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jrichie
Aug 26, 2006, 10:06 PM
I am looking to get some products made, first with rapid prototyping then Injection Moulded [if all goes well].

I would like to know what is the best software [on the mac] to do this.

I am aware of Solidworks, Pro Engineer etc. I have good skills in Autocad and 3DS MAx and know Cinema 4D, however I have read that these aren't the best for solid 3D modelling. I want to avoid Maya simply because it is too complex.

So the question is, what software shoud I go with, for parametric, solid modelling easily exported for manufacturers? And what is the most popular?

I am keen to have all my software on the mac but will use bootcamp if I have to!

I am sure there are loads of talented product designers not just limited to Solidworks on PC!

Cheers:)



fuzzwud
Aug 27, 2006, 12:19 AM
You can try Ashlar Vellum's Cobalt or Solid Thinking.

ATD
Aug 27, 2006, 01:18 AM
Not only is Maya complex but I don't think it was designed to do that type of thing. Rather than learning a new program have you considered running Autocad under bootcamp?

jrichie
Aug 27, 2006, 03:03 AM
I would prefer a solution in OSX rather than Bootcamp.

Also, I read that autocad is not as precise in the modelling - is this correct.
I do know how to model very acurately in Acad [architectural], but don't have the experience with manufacturers to know what they would prefer [.STL formats].

Any ideas on this one?

ATD
Aug 27, 2006, 03:38 AM
I don't use Autocad but I thought it was designed for that, I could be way way off base here. You are right about 3D Max and Cinema 4D being the wrong for the job. Maya is much the same as those 2. I'm sure there is a few experts here that have a good idea what would work.

Skeeball236
Aug 27, 2006, 05:56 PM
del

dongmin
Aug 27, 2006, 06:59 PM
I am looking to get some products made, first with rapid prototyping then Injection Moulded [if all goes well].

I would like to know what is the best software [on the mac] to do this.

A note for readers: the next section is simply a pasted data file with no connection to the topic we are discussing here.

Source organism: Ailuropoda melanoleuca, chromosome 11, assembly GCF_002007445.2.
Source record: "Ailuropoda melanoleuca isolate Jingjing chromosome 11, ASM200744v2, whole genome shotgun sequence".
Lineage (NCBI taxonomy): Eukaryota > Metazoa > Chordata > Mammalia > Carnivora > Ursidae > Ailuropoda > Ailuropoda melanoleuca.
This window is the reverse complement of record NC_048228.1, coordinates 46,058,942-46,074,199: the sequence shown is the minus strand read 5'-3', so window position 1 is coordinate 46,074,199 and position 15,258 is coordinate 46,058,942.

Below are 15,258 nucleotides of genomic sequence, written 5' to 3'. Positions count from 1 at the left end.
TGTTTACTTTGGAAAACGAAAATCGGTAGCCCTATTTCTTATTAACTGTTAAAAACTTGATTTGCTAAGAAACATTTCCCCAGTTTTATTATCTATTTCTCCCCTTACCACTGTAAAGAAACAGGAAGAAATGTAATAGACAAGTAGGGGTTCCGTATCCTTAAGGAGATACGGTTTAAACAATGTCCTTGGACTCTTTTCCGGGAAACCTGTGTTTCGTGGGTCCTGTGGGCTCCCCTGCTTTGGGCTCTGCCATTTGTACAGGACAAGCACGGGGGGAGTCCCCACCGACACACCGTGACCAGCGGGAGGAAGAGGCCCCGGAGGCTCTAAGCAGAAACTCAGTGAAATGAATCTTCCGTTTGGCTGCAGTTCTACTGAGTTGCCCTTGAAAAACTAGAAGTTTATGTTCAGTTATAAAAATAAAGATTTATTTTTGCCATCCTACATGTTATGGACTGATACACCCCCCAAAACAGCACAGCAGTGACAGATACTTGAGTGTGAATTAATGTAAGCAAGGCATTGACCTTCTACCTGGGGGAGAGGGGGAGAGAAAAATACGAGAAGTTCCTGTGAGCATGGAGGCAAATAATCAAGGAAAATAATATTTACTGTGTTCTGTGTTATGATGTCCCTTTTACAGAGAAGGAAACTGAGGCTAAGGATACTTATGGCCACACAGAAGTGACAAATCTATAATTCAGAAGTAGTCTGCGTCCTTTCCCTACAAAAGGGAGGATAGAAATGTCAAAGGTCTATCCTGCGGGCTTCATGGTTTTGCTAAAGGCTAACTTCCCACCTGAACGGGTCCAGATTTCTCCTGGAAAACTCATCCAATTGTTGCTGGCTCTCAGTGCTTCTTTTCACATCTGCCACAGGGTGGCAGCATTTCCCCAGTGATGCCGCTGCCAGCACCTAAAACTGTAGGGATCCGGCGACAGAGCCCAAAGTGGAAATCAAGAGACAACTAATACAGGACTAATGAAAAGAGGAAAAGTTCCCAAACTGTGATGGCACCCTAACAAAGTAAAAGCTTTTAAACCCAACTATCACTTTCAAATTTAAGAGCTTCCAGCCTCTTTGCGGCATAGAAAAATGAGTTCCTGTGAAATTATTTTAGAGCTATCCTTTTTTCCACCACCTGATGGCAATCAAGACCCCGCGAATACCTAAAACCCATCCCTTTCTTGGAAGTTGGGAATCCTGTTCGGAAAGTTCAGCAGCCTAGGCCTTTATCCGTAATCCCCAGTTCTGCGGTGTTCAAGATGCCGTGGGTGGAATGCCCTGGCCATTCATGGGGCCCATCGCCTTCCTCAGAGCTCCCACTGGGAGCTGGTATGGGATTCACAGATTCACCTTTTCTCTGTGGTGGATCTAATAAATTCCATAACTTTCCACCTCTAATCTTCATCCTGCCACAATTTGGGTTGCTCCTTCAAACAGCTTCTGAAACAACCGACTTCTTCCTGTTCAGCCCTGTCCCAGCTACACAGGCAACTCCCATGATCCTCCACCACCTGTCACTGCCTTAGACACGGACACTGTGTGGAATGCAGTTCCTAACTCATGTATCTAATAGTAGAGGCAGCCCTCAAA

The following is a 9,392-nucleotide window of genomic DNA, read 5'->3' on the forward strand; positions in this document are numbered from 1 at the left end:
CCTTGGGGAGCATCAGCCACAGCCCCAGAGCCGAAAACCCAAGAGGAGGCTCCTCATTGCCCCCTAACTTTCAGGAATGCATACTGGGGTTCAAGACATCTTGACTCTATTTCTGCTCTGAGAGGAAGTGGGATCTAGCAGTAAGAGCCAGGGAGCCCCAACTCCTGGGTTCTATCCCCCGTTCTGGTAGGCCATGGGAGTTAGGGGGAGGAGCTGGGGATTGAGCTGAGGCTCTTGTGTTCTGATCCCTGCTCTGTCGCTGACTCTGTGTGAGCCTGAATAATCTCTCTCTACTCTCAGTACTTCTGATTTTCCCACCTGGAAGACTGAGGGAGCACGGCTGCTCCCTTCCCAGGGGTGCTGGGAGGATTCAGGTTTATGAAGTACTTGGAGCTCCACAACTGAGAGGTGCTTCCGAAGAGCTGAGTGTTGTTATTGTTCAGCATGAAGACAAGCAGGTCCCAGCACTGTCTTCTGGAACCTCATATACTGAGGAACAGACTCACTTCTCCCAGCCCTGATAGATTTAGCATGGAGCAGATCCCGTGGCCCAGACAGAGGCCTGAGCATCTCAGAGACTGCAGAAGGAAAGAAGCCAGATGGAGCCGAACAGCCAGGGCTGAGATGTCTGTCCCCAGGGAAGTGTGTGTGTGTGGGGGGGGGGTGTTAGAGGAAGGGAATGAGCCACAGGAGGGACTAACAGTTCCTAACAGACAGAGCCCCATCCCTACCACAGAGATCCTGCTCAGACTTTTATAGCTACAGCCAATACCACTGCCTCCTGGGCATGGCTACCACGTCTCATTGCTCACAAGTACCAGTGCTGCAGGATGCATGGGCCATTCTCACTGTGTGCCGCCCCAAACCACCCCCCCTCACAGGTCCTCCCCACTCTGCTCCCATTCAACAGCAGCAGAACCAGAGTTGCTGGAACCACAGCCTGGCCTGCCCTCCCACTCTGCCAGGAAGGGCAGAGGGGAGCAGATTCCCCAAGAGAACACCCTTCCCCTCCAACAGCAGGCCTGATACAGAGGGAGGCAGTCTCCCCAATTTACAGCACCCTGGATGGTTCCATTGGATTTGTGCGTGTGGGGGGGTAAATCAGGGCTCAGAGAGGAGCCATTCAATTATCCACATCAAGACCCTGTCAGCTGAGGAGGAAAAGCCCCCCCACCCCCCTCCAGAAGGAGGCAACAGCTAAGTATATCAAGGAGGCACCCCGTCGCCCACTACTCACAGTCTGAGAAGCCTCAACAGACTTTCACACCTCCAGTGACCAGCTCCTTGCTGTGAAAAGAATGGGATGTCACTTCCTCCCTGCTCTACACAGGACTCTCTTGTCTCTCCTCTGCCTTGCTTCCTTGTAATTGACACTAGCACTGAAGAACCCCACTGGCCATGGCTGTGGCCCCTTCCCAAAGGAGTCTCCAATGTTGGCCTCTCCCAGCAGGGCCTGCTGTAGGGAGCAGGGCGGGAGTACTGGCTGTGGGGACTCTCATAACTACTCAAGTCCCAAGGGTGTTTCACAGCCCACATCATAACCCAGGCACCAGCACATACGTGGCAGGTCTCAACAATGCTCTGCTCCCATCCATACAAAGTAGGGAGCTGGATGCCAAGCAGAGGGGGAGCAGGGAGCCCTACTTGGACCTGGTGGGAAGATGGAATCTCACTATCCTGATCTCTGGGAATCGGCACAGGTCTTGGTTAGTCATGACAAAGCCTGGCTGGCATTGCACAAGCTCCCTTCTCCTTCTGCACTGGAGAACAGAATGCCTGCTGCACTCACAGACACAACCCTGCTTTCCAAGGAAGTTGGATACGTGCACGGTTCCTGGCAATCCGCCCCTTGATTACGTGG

I am aware of Solidworks, Pro Engineer etc. I have good skills in Autocad and 3DS MAx and know Cinema 4D, however I have read that these aren't the best for solid 3D modelling. I want to avoid Maya simply because it is too complex.

So the question is, what software shoud I go with, for parametric, solid modelling easily exported for manufacturers? And what is the most popular?

I am keen to have all my software on the mac but will use bootcamp if I have to!

I am sure there are loads of talented product designers not just limited to Solidworks on PC!

Cheers:)Unfortunately, for this kind of stuff, OS X is not the best option. But if you must go OS X, Form-Z is probably your best bet. The interface takes some getting used to but the modelling tools are pretty powerful. I'm not sure how well Form-Z models interface with CAM-CAM hardware, however. You may have to go through a PC and AutoCAD to make sure it jives.

Personally, I prefer Rhino on the PC for modelling. IMO, it has the best interface, especially if you're familiar with AutoCAD. It's fast, precise, and had pretty good support for CAD-CAM.

Solidworks is probably your best bet, though, for product design. Seems to be the most popular. But I don't have much first-hand experience to offer you.

jrichie
Aug 27, 2006, 07:33 PM
Thanks guys.

You have basically answered what I thought!

I have a friend using Rhino for architecture and has some good results with it, however I do know that the university here teaches Solidworks to the design students.

I was hoping there would be an alternative in OSX but obviously not.

It is really starting to annoy me that all the programs I use are PC only :

REVIT
ACAD
3S MAX
MS PROJECT

now solidworks............ also may look at Autodesk Inventer.

I know someone who worked with Frank Gerhry and he said Inventer is better than Catia.

anyway, Macpro for me early next year to run these apps and keep my mac book in OSX only for everything else.

BTW anyone ever used / looked at Pro CONCEPT? It looks quite nice......

For me, going intel on the mac was the best move ever by Apple [for the reasons above]

iMeowbot
Aug 28, 2006, 01:16 AM
A really good idea would be to contact shops you are likely to hire, and ask them what they are using. It may save you from some surprises when it comes time to have your parts built.

etoiles
Aug 28, 2006, 01:42 AM
I haven't used any of them, but here are a few more options on the mac:
Cobalt (http://www.ashlar.com/sections/products/cobalt/cobalt.html)
Vector Works 'Machine Design' (http://www.nemetschek.net/machinedesign/)
solidThinking (http://www.solidthinking.com/index_en.htm)

...but you are probably safer going with SolidWorks.